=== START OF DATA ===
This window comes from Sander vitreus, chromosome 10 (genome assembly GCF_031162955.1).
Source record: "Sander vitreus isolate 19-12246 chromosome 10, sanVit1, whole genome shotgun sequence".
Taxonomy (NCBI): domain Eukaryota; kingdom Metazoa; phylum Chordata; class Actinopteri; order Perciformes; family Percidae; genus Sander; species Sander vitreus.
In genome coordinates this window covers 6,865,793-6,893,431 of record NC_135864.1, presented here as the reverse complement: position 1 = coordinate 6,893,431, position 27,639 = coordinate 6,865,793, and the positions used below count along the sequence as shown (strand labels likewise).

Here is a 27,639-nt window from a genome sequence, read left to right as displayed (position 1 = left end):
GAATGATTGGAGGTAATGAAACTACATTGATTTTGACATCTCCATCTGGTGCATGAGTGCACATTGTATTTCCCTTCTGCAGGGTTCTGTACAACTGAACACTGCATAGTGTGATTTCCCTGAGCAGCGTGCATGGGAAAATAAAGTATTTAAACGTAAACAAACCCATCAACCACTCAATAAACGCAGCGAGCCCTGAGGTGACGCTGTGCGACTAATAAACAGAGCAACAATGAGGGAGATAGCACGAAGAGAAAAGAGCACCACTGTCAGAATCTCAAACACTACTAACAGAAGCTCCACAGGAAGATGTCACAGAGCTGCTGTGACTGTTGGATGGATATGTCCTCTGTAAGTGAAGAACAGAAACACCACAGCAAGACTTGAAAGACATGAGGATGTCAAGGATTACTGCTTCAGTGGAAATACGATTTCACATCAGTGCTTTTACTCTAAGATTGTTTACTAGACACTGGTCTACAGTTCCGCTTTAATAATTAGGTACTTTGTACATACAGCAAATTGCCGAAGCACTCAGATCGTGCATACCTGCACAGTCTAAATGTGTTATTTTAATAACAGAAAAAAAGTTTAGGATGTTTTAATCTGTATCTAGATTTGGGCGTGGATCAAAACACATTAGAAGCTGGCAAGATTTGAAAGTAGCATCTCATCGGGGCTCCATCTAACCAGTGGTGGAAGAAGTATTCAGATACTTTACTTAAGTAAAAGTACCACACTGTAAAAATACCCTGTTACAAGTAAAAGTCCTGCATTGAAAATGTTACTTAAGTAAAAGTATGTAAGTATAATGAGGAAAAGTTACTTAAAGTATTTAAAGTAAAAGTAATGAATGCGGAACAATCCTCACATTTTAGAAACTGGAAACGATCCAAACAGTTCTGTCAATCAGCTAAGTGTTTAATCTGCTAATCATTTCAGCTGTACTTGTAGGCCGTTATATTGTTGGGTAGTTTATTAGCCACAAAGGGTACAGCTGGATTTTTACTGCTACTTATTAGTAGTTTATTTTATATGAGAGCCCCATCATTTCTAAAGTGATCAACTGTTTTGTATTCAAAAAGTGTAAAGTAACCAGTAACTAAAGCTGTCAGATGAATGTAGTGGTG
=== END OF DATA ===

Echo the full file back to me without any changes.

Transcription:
This window comes from Sander vitreus, chromosome 10 (genome assembly GCF_031162955.1).
Source record: "Sander vitreus isolate 19-12246 chromosome 10, sanVit1, whole genome shotgun sequence".
Taxonomy (NCBI): domain Eukaryota; kingdom Metazoa; phylum Chordata; class Actinopteri; order Perciformes; family Percidae; genus Sander; species Sander vitreus.
In genome coordinates this window covers 6,865,793-6,893,431 of record NC_135864.1, presented here as the reverse complement: position 1 = coordinate 6,893,431, position 27,639 = coordinate 6,865,793, and the positions used below count along the sequence as shown (strand labels likewise).

Here is a 27,639-nt window from a genome sequence, read left to right as displayed (position 1 = left end):
GAATGATTGGAGGTAATGAAACTACATTGATTTTGACATCTCCATCTGGTGCATGAGTGCACATTGTATTTCCCTTCTGCAGGGTTCTGTACAACTGAACACTGCATAGTGTGATTTCCCTGAGCAGCGTGCATGGGAAAATAAAGTATTTAAACGTAAACAAACCCATCAACCACTCAATAAACGCAGCGAGCCCTGAGGTGACGCTGTGCGACTAATAAACAGAGCAACAATGAGGGAGATAGCACGAAGAGAAAAGAGCACCACTGTCAGAATCTCAAACACTACTAACAGAAGCTCCACAGGAAGATGTCACAGAGCTGCTGTGACTGTTGGATGGATATGTCCTCTGTAAGTGAAGAACAGAAACACCACAGCAAGACTTGAAAGACATGAGGATGTCAAGGATTACTGCTTCAGTGGAAATACGATTTCACATCAGTGCTTTTACTCTAAGATTGTTTACTAGACACTGGTCTACAGTTCCGCTTTAATAATTAGGTACTTTGTACATACAGCAAATTGCCGAAGCACTCAGATCGTGCATACCTGCACAGTCTAAATGTGTTATTTTAATAACAGAAAAAAAGTTTAGGATGTTTTAATCTGTATCTAGATTTGGGCGTGGATCAAAACACATTAGAAGCTGGCAAGATTTGAAAGTAGCATCTCATCGGGGCTCCATCTAACCAGTGGTGGAAGAAGTATTCAGATACTTTACTTAAGTAAAAGTACCACACTGTAAAAATACCCTGTTACAAGTAAAAGTCCTGCATTGAAAATGTTACTTAAGTAAAAGTATGTAAGTATAATGAGGAAAAGTTACTTAAAGTATTTAAAGTAAAAGTAATGAATGCGGAACAATCCTCACATTTTAGAAACTGGAAACGATCCAAACAGTTCTGTCAATCAGCTAAGTGTTTAATCTGCTAATCATTTCAGCTGTACTTGTAGGCCGTTATATTGTTGGGTAGTTTATTAGCCACAAAGGGTACAGCTGGATTTTTACTGCTACTTATTAGTAGTTTATTTTATATGAGAGCCCCATCATTTCTAAAGTGATCAACTGTTTTGTATTCAAAAAGTGTAAAGTAACCAGTAACTAAAGCTGTCAGATGAATGTAGTGGTG